Because they are not legally required to act in a special session, lawmakers in the Republican-controlled Legislature have simply “gaveled in-gaveled out” Evers’ previous special session calls.
Area legislators respond to Parkside deficit
Democrats, who represent parts of Racine and Kenosha counties in the Legislature, responded to the UW-Parkside budget situation via press releases on Monday.
“Today, UW-Parkside announced their need to address a $4 million budget deficit,” Assembly Minority Leader Greta Neubauer, D-Racine, said in a statement. “My thoughts are with every student, faculty and staff member that this difficult situation will directly affect. This is a dark day for higher education, and the reality is, it doesn’t need to be this way.
“Our higher education institutions deserve a better hand than they’ve been dealt by the GOP,” she added. “Instead of prioritizing funding for our world-class universities in the state budget, legislative Republicans failed to invest desperately needed funds, leading to deficits across the system.”
“This is a sad day. I am a proud Parkside alum, a member of the very first graduating class,” Sen. Bob Wirch, D-Somers, said in a statement. “Parkside allowed me to get my education while working full time, and Parkside is a leader for graduating students who are the first in their families to go to college. It’s a bargain, for traditional and non-traditional students, providing a top-notch education at a fair price, while allowing students to work, maybe live at home and save some money. Make no mistake – these cuts will hurt our community and were entirely avoidable.”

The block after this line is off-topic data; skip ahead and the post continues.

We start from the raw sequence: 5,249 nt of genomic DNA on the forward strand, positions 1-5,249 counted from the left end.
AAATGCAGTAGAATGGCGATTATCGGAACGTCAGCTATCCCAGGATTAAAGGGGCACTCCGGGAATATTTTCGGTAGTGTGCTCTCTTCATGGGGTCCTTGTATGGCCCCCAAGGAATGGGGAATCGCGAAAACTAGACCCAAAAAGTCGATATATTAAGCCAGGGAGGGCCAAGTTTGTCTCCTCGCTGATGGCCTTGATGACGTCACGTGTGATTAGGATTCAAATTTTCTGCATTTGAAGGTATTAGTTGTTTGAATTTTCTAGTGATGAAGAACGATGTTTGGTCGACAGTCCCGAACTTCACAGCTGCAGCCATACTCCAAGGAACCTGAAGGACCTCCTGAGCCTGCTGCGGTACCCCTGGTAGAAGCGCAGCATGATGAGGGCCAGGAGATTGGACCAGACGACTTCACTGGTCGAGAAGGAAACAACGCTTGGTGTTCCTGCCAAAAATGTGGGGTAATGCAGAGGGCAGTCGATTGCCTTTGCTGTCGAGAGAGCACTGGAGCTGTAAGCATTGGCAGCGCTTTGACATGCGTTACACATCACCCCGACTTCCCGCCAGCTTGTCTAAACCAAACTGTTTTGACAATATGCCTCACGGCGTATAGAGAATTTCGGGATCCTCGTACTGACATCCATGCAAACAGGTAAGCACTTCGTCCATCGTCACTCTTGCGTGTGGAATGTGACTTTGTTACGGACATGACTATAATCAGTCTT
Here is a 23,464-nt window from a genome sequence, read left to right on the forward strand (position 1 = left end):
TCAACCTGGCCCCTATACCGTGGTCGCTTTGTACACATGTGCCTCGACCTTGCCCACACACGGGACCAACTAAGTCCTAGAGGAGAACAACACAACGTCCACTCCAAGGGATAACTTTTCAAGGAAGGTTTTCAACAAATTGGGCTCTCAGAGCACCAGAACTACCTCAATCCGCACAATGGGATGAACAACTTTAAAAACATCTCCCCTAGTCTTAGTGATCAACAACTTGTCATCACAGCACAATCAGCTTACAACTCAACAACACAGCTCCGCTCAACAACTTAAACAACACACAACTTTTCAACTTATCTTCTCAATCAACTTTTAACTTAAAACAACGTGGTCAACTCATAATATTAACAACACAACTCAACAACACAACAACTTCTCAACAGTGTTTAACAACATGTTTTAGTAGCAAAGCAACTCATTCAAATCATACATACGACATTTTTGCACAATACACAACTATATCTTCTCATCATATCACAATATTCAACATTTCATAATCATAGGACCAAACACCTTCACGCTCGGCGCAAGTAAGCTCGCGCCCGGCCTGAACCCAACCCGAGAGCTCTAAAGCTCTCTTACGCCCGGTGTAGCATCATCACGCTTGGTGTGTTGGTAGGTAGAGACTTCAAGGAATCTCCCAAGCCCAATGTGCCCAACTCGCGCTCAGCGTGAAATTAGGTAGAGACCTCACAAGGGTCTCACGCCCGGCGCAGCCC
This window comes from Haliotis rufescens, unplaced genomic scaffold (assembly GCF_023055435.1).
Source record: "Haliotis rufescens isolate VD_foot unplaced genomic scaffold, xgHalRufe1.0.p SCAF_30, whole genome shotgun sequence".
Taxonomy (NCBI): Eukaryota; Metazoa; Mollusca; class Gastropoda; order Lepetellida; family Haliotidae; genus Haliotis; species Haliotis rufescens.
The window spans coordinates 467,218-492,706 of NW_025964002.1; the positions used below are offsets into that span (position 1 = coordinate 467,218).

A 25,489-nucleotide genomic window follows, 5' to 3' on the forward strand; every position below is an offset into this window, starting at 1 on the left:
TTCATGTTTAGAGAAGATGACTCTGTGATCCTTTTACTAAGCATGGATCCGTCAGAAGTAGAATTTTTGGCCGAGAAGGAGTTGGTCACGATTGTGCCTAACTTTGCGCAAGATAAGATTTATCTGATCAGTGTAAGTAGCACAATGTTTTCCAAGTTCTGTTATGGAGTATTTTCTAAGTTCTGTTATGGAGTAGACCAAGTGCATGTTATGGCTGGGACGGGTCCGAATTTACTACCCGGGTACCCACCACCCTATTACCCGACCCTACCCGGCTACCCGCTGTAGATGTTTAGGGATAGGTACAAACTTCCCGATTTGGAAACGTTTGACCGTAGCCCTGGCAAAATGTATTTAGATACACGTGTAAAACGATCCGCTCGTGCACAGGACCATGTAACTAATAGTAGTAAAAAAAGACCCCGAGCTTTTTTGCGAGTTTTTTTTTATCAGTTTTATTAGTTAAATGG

Said Rep. Tod Ohnstad, D-Kenosha: “The Republicans have attacked the UW System from almost the first day of their majority. Many of us on the other side of the aisle and in the higher education world have seen this coming and sounded the alarm. Republicans either wouldn’t listen or didn’t care. If their goal is to make a college education inaccessible for average Wisconsin families, they are well on their way.”
“UW-Parkside has long been a treasure of our community, and the continued under-investment from the state undermines the families that seek to better their life through education, as well as the businesses that need skilled workers. In a time of plenty for our state’s surplus, there is no reason why we cannot do more to strengthen the UW System,” Rep. Tip McGuire said in a statement.
Neubauer called on the majority Republicans in both houses to act on the UW System spending proposal at next month’s legislative special session.
“I’ve spoken with (UW System) President Jay Rothman, and we’re going to continue working together to minimize the impact of this difficult situation and to make sure our communities continue to have access to great educational opportunities and family-supporting jobs. This is a heartbreaking announcement, and we’re going to work hard to make it right,” she stated.